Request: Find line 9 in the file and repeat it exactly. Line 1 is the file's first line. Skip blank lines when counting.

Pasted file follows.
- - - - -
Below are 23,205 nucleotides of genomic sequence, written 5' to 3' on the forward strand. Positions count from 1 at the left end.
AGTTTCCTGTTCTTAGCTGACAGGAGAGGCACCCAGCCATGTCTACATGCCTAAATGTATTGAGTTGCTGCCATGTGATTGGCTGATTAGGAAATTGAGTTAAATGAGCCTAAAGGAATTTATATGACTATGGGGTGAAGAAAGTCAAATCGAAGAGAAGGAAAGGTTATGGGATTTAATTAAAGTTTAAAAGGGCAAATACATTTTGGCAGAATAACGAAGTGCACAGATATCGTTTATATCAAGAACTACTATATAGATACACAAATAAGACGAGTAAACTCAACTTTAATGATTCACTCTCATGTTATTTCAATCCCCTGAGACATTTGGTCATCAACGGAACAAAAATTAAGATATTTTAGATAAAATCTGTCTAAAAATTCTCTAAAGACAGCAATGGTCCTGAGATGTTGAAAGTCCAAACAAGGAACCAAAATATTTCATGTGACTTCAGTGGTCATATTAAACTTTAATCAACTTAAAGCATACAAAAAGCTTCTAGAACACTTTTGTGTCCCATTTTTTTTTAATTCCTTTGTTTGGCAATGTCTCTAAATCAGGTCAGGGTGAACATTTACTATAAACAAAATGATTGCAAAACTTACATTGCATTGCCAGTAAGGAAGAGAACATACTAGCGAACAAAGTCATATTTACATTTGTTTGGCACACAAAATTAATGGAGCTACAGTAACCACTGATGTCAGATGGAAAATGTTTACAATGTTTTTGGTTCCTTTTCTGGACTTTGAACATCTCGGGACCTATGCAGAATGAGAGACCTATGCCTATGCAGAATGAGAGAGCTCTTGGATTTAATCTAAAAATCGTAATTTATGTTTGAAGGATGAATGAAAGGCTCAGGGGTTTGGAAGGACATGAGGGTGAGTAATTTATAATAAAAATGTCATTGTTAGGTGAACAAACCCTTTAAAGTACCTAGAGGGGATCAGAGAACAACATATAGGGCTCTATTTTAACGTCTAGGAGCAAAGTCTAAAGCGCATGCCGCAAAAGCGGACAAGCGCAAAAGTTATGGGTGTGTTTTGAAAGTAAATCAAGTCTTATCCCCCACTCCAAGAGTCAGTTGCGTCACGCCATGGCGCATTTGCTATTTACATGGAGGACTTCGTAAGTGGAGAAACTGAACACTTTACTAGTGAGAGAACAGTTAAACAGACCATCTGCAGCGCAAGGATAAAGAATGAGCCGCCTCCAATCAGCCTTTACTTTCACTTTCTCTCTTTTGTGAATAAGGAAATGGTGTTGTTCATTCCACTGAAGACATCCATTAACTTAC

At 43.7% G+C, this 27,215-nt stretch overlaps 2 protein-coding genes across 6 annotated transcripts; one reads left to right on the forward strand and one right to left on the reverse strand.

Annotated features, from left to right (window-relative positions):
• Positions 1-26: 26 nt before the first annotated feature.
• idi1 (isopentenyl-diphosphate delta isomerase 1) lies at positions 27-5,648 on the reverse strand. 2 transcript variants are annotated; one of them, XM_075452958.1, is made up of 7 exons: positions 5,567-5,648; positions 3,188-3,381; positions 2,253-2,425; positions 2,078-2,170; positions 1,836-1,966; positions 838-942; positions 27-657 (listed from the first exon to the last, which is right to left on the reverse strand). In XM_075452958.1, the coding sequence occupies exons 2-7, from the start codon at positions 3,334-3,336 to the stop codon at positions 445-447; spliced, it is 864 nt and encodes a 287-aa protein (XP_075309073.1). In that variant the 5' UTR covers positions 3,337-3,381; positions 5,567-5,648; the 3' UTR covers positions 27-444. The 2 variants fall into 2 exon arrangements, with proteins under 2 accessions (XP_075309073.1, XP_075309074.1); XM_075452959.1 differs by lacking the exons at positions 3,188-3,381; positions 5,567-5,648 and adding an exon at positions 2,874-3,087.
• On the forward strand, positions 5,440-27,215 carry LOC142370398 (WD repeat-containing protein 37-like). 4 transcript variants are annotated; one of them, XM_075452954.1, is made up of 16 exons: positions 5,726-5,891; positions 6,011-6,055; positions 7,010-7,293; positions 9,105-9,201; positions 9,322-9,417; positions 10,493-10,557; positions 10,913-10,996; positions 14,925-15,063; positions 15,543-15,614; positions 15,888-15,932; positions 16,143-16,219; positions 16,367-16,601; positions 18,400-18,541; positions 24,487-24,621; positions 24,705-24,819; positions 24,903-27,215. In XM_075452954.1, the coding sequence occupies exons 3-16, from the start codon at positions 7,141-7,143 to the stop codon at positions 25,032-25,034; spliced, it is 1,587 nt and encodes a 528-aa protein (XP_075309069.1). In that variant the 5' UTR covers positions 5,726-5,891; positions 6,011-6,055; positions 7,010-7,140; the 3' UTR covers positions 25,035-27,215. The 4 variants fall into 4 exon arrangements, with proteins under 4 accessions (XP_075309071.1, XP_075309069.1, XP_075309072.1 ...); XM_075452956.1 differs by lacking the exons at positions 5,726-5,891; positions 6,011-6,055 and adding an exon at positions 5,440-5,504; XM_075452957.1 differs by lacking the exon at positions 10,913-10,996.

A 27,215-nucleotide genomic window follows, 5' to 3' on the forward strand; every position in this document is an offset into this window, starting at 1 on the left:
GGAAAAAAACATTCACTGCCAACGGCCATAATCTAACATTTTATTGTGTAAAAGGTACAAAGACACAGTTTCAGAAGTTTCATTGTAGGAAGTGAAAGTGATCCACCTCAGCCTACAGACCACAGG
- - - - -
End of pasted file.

GGAAAAAAACATTCACTGCCAACGGCCATAATCTAACATTTTATTGTGTAAAAGGTACAAAGACACAGTTTCAGAAGTTTCATTGTAGGAAGTGAAAGTGATCCACCTCAGCCTACAGACCACAGG